The bear, complete with a bar code, is from Dandee International Ltd., a New Jersey company, with sales offices in Florida. But, the cardboard platform and its bold buy-me advertising was made in Hong Kong. The bear, like most plush toys, was made in China.
       The Permanent Normal Trading Relations (PNTR) Act, passed 237-197 by the House, guarantees that China will be able to make even more jingoistic American teddy bears, while costing Americans jobs. Under PNTR, American companies will be allowed to ship more products to China in exchange for lower tariffs, and full trading rights with the U.S. It also guarantees that Congress will drop its annual reviews of China's human rights policies. The Senate is expected to easily approve the legislation, but probably not by Flag Day.
      President Bill Clinton, who in his seven years in office has often acted more like a moderate Republican than the liberal Democrat his critics claim, pushed for approval of the legislation. The Republican leadership, allied with Big Business, supported the trade proposal; the Democratic leadership, allied with Labor, opposed it. Both George W. Bush and Al Gore supported it.
      Money and favors of all kinds from lobbyists flowed into the nation's capital faster than the Yangtze rushing into the Yellow Sea. Helping assure passage of PNTR, according to the Congressional Quarterly, were extensive pork-barrel exchanges, with several key Texas congressmen agreeing to vote for the bill after significant Administration log-rolling that left key military plants in the state and promises that EPA officials would meet with the congressmen regarding an oil pipeline in the state.
      Speaker of the House Dennis Hastert (R-Ill.) said a key issue is that the China market, with billions of dollars available to American corporations, is opening, and questioned who would get it�the U.S., Japan, or the European Union. Last year, according to the Beijing Review, China exported goods valued at $194.9 billion, against imports of $165.8 billion. Its leading trading partner was Japan, with about $66.2 billion, almost equally split between imports and exports. Second was the U.S.; China imported $19.5 billion in goods from the U.S., but exported products worth about $42 billion. Its leading export was toys and sporting goods, accounting for about $17 billion of its exports. Other major exports included flags�American, as well as most of the Cuban flags waved by Miami's Cuban ex-patriots who demanded the U.S. keep Elian Gonzales from returning to his father.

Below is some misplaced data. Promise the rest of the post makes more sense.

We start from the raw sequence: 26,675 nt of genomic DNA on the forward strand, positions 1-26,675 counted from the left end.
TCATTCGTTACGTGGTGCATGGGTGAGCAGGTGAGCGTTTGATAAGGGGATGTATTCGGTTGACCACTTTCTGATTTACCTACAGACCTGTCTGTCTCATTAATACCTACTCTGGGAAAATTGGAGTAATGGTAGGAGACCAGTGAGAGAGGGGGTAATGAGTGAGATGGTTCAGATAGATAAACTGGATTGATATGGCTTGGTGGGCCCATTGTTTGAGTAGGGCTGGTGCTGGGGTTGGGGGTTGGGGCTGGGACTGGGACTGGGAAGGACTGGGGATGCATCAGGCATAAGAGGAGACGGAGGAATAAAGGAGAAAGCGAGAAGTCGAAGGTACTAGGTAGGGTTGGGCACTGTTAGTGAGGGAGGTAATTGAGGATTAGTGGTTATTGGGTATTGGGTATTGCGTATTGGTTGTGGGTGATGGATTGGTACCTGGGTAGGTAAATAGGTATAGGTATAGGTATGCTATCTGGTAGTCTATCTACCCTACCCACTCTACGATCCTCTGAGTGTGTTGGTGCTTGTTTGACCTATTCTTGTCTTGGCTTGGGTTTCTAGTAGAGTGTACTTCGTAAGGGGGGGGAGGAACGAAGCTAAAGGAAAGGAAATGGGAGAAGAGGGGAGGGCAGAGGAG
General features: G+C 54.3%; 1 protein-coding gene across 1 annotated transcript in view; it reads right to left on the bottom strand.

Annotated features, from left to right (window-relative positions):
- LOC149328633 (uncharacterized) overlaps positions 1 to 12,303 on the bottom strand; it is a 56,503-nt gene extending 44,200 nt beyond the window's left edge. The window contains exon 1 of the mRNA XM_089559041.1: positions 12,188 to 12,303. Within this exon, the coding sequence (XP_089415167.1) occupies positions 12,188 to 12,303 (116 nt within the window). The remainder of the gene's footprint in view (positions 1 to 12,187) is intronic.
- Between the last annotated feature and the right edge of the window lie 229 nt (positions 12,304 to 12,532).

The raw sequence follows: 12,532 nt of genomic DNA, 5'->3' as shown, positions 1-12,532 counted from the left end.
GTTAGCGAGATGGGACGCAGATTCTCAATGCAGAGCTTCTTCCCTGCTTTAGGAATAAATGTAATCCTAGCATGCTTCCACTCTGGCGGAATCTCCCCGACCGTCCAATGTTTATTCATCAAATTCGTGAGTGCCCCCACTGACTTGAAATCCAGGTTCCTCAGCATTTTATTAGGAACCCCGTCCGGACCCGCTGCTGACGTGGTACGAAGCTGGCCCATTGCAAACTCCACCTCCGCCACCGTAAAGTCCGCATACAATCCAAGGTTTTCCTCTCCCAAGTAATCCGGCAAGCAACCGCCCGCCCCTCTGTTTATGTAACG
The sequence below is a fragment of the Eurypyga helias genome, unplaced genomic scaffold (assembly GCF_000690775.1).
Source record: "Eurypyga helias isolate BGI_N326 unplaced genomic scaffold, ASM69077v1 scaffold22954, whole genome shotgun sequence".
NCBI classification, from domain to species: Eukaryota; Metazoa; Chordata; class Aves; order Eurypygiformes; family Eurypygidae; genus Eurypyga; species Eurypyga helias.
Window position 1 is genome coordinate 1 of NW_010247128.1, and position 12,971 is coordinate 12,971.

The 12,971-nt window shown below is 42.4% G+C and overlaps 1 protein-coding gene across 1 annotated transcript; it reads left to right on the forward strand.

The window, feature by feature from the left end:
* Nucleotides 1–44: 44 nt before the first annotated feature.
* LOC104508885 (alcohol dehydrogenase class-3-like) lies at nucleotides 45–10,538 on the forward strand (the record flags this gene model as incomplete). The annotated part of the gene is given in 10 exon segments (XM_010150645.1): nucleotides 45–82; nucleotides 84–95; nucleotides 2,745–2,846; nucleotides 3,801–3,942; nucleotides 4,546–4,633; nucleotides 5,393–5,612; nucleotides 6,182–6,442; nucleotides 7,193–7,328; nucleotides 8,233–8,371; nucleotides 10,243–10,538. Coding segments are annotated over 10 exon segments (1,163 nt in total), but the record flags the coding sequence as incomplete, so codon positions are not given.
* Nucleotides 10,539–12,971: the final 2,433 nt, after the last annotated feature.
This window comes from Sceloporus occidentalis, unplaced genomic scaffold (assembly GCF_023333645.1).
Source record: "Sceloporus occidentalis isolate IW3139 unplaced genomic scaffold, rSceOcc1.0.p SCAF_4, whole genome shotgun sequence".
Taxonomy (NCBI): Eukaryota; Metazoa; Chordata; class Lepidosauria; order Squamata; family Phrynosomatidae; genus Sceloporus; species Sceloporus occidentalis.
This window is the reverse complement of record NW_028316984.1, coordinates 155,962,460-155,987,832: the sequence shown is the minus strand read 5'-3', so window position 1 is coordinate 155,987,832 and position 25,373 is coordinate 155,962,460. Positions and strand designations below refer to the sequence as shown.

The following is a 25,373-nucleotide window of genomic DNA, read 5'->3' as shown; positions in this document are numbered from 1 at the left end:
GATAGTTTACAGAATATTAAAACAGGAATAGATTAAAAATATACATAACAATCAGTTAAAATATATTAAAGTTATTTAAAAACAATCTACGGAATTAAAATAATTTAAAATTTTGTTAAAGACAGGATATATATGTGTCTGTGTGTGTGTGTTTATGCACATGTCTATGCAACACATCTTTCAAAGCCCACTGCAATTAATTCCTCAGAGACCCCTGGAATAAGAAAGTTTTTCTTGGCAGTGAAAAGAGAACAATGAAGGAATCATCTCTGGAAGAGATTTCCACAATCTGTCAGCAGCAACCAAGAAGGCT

"Our new-found trading partner is a country where the military itself owns factories and uses prison labor,"said George Becker, president of the United Steelworkers of America. Other opponents argued that, as with NAFTA, American jobs will be dissolved as Big Business finds cheaper labor to exploit in the Asian market.
      David Bonior (D-Mich.), House minority whip, argued that NAFTA, which had also been pushed by the Clinton administration, had cost American auto workers 100,000 jobs. The displaced Americans, said Bonior, are "working in nursing homes, at gas stations, at convenience markets, and making a fraction of what they once earned."The auto industry, said Bonior, now has workers "making pennies on the dollars in Mexico's economic fire zone called the Maquilladora."NAFTA also cost Americans jobs in the food processing, consumer products, and high-tech industries.
       After victory in the House, President Clinton declared, "This is a good day for America."Joining him in jubilation was Republican whip Tom DeLay (R-Tex.) who bubbled, "This is a day that we continue to export American values all over the world."Apparently, those American values are to increase corporate profits at the expense of American labor.
      Somewhere, a lot of teddy bears should be crying.